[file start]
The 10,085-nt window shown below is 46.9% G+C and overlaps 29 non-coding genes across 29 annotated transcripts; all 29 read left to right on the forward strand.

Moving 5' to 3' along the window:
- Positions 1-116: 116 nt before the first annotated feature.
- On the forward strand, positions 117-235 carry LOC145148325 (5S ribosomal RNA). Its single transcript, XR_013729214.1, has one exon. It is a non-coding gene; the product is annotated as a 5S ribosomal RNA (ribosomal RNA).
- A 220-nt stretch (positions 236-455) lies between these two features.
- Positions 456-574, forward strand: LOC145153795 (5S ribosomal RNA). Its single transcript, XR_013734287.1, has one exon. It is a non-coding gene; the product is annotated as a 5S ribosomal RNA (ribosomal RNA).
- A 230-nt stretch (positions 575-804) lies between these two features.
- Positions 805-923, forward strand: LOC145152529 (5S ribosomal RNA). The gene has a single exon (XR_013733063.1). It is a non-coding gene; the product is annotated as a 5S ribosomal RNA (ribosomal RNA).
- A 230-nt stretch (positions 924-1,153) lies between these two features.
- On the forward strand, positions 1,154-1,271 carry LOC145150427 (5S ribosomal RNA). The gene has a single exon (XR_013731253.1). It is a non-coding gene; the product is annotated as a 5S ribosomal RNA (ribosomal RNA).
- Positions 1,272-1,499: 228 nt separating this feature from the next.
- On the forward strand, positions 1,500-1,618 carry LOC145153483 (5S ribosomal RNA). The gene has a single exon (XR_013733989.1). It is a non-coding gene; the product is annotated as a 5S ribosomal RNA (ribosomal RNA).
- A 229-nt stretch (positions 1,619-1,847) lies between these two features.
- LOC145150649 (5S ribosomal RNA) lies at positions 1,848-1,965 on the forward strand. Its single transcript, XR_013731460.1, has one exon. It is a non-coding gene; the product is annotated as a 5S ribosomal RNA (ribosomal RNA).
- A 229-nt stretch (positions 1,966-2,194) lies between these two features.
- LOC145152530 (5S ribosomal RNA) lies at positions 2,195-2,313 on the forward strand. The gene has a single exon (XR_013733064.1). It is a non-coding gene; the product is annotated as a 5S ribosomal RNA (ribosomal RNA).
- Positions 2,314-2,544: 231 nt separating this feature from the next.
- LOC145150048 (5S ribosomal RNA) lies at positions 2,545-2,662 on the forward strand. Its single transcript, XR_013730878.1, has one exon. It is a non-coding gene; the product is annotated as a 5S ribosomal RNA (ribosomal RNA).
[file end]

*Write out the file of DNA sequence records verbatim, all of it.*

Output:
The 10,085-nt window shown below is 46.9% G+C and overlaps 29 non-coding genes across 29 annotated transcripts; all 29 read left to right on the forward strand.

Moving 5' to 3' along the window:
- Positions 1-116: 116 nt before the first annotated feature.
- On the forward strand, positions 117-235 carry LOC145148325 (5S ribosomal RNA). Its single transcript, XR_013729214.1, has one exon. It is a non-coding gene; the product is annotated as a 5S ribosomal RNA (ribosomal RNA).
- A 220-nt stretch (positions 236-455) lies between these two features.
- Positions 456-574, forward strand: LOC145153795 (5S ribosomal RNA). Its single transcript, XR_013734287.1, has one exon. It is a non-coding gene; the product is annotated as a 5S ribosomal RNA (ribosomal RNA).
- A 230-nt stretch (positions 575-804) lies between these two features.
- Positions 805-923, forward strand: LOC145152529 (5S ribosomal RNA). The gene has a single exon (XR_013733063.1). It is a non-coding gene; the product is annotated as a 5S ribosomal RNA (ribosomal RNA).
- A 230-nt stretch (positions 924-1,153) lies between these two features.
- On the forward strand, positions 1,154-1,271 carry LOC145150427 (5S ribosomal RNA). The gene has a single exon (XR_013731253.1). It is a non-coding gene; the product is annotated as a 5S ribosomal RNA (ribosomal RNA).
- Positions 1,272-1,499: 228 nt separating this feature from the next.
- On the forward strand, positions 1,500-1,618 carry LOC145153483 (5S ribosomal RNA). The gene has a single exon (XR_013733989.1). It is a non-coding gene; the product is annotated as a 5S ribosomal RNA (ribosomal RNA).
- A 229-nt stretch (positions 1,619-1,847) lies between these two features.
- LOC145150649 (5S ribosomal RNA) lies at positions 1,848-1,965 on the forward strand. Its single transcript, XR_013731460.1, has one exon. It is a non-coding gene; the product is annotated as a 5S ribosomal RNA (ribosomal RNA).
- A 229-nt stretch (positions 1,966-2,194) lies between these two features.
- LOC145152530 (5S ribosomal RNA) lies at positions 2,195-2,313 on the forward strand. The gene has a single exon (XR_013733064.1). It is a non-coding gene; the product is annotated as a 5S ribosomal RNA (ribosomal RNA).
- Positions 2,314-2,544: 231 nt separating this feature from the next.
- LOC145150048 (5S ribosomal RNA) lies at positions 2,545-2,662 on the forward strand. Its single transcript, XR_013730878.1, has one exon. It is a non-coding gene; the product is annotated as a 5S ribosomal RNA (ribosomal RNA).